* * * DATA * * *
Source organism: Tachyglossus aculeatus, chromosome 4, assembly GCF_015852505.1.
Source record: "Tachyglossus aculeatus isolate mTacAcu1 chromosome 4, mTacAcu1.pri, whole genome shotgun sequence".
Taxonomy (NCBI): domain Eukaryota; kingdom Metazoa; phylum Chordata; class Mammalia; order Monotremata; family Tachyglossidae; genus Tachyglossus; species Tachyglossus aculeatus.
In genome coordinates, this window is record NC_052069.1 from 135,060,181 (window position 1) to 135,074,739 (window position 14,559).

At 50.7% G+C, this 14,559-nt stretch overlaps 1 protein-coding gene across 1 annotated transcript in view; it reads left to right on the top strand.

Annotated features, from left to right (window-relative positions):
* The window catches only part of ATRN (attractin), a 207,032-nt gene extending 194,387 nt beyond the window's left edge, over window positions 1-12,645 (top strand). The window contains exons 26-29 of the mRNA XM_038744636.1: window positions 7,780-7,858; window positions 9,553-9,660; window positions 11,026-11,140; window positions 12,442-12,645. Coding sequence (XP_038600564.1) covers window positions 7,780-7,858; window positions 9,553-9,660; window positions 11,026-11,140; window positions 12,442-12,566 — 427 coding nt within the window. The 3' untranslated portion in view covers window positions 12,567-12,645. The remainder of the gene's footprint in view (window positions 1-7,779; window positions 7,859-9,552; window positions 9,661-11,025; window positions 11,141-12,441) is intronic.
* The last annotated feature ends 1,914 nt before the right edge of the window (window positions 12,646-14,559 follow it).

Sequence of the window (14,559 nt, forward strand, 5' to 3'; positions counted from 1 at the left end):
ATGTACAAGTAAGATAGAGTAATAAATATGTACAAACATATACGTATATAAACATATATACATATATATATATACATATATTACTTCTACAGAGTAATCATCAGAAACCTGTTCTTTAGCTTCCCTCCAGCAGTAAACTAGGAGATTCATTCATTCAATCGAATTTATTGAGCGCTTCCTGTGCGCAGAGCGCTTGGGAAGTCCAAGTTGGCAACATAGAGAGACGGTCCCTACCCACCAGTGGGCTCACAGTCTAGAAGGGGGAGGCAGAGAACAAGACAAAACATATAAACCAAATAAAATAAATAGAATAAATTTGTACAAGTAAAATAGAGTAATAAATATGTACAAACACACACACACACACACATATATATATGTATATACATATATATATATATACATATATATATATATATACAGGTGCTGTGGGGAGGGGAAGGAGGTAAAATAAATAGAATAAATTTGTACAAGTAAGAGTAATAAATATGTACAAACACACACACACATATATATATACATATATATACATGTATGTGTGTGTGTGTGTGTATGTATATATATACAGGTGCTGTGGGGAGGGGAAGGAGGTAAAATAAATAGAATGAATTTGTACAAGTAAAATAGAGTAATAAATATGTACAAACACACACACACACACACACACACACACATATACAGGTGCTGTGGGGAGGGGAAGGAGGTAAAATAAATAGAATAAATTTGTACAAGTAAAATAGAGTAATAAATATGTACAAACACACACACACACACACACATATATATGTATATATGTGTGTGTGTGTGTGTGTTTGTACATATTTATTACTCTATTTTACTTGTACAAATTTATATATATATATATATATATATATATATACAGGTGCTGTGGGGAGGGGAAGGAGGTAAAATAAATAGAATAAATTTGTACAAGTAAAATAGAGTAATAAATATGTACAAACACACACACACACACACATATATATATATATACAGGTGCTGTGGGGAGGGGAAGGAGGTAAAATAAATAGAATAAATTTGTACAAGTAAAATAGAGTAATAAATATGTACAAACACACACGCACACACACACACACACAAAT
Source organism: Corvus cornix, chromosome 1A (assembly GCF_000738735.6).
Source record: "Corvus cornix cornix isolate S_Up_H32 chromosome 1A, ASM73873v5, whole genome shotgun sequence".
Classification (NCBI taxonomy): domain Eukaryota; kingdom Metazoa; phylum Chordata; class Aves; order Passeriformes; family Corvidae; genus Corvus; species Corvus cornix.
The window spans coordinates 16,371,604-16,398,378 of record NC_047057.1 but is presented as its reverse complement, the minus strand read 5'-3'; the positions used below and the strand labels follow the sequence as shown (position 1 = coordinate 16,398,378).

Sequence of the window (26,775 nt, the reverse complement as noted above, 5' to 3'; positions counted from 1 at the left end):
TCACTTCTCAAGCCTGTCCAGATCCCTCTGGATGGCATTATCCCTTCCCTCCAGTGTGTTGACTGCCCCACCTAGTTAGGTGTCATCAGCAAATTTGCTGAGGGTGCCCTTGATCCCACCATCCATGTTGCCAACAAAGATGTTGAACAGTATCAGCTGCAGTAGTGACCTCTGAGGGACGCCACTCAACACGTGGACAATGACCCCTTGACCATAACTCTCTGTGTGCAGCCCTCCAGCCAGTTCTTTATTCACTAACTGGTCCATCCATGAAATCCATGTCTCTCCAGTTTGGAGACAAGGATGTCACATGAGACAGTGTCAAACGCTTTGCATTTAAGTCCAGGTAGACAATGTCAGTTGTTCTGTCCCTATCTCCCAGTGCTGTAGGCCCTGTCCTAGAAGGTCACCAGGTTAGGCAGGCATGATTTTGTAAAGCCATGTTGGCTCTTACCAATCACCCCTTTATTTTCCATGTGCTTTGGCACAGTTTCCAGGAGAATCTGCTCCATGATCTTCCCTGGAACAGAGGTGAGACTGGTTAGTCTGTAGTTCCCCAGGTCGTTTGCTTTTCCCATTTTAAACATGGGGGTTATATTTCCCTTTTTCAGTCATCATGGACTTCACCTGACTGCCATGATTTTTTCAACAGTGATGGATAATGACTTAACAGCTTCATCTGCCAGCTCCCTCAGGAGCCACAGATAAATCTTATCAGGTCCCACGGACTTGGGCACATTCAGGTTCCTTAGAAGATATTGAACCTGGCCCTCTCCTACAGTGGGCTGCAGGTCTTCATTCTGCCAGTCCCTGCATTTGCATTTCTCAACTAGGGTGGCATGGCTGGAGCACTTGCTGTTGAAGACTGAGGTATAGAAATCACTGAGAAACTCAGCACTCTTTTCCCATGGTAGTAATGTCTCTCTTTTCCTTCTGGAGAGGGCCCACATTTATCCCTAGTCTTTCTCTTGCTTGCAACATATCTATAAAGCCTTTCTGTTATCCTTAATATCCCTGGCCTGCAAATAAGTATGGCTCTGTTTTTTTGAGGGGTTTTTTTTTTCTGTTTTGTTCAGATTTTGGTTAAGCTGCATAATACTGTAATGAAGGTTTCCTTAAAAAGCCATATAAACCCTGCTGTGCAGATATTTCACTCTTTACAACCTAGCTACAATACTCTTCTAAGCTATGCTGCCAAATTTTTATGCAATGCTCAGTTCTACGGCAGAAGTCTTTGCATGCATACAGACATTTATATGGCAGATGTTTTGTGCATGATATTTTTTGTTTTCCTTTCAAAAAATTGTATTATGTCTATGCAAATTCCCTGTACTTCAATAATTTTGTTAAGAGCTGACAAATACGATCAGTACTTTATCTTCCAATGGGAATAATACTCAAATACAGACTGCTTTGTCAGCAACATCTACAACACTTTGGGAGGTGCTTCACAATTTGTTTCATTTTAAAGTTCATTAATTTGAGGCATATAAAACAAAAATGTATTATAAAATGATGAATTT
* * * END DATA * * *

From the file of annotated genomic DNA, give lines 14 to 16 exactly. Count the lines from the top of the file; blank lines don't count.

The window spans coordinates 16,371,604-16,398,378 of record NC_047057.1 but is presented as its reverse complement, the minus strand read 5'-3'; the positions used below and the strand labels follow the sequence as shown (position 1 = coordinate 16,398,378).

Sequence of the window (26,775 nt, the reverse complement as noted above, 5' to 3'; positions counted from 1 at the left end):
TCACTTCTCAAGCCTGTCCAGATCCCTCTGGATGGCATTATCCCTTCCCTCCAGTGTGTTGACTGCCCCACCTAGTTAGGTGTCATCAGCAAATTTGCTGAGGGTGCCCTTGATCCCACCATCCATGTTGCCAACAAAGATGTTGAACAGTATCAGCTGCAGTAGTGACCTCTGAGGGACGCCACTCAACACGTGGACAATGACCCCTTGACCATAACTCTCTGTGTGCAGCCCTCCAGCCAGTTCTTTATTCACTAACTGGTCCATCCATGAAATCCATGTCTCTCCAGTTTGGAGACAAGGATGTCACATGAGACAGTGTCAAACGCTTTGCATTTAAGTCCAGGTAGACAATGTCAGTTGTTCTGTCCCTATCTCCCAGTGCTGTAGGCCCTGTCCTAGAAGGTCACCAGGTTAGGCAGGCATGATTTTGTAAAGCCATGTTGGCTCTTACCAATCACCCCTTTATTTTCCATGTGCTTTGGCACAGTTTCCAGGAGAATCTGCTCCATGATCTTCCCTGGAACAGAGGTGAGACTGGTTAGTCTGTAGTTCCCCAGGTCGTTTGCTTTTCCCATTTTAAACATGGGGGTTATATTTCCCTTTTTCAGTCATCATGGACTTCACCTGACTGCCATGATTTTTTCAACAGTGATGGATAATGACTTAACAGCTTCATCTGCCAGCTCCCTCAGGAGCCACAGATAAATCTTATCAGGTCCCACGGACTTGGGCACATTCAGGTTCCTTAGAAGATATTGAACCTGGCCCTCTCCTACAGTGGGCTGCAGGTCTTCATTCTGCCAGTCCCTGCATTTGCATTTCTCAACTAGGGTGGCATGGCTGGAGCACTTGCTGTTGAAGACTGAGGTATAGAAATCACTGAGAAACTCAGCACTCTTTTCCCATGGTAGTAATGTCTCTCTTTTCCTTCTGGAGAGGGCCCACATTTATCCCTAGTCTTTCTCTTGCTTGCAACATATCTATAAAGCCTTTCTGTTATCCTTAATATCCCTGGCCTGCAAATAAGTATGGCTCTGTTTTTTTGAGGGGTTTTTTTTTTCTGTTTTGTTCAGATTTTGGTTAAGCTGCATAATACTGTAATGAAGGTTTCCTTAAAAAGCCATATAAACCCTGCTGTGCAGATATTTCACTCTTTACAACCTAGCTACAATACTCTTCTAAGCTATGCTGCCAAATTTTTATGCAATGCTCAGTTCTACGGCAGAAGTCTTTGCATGCATACAGACATTTATATGGCAGATGTTTTGTGCATGATATTTTTTGTTTTCCTTTCAAAAAATTGTATTATGTCTATGCAAATTCCCTGTACTTCAATAATTTTGTTAAGAGCTGACAAATACGATCAGTACTTTATCTTCCAATGGGAATAATACTCAAATACAGACTGCTTTGTCAGCAACATCTACAACACTTTGGGAGGTGCTTCACAATTTGTTTCATTTTAAAGTTCATTAATTTGAGGCATATAAAACAAAAATGTATTATAAAATGATGAATTT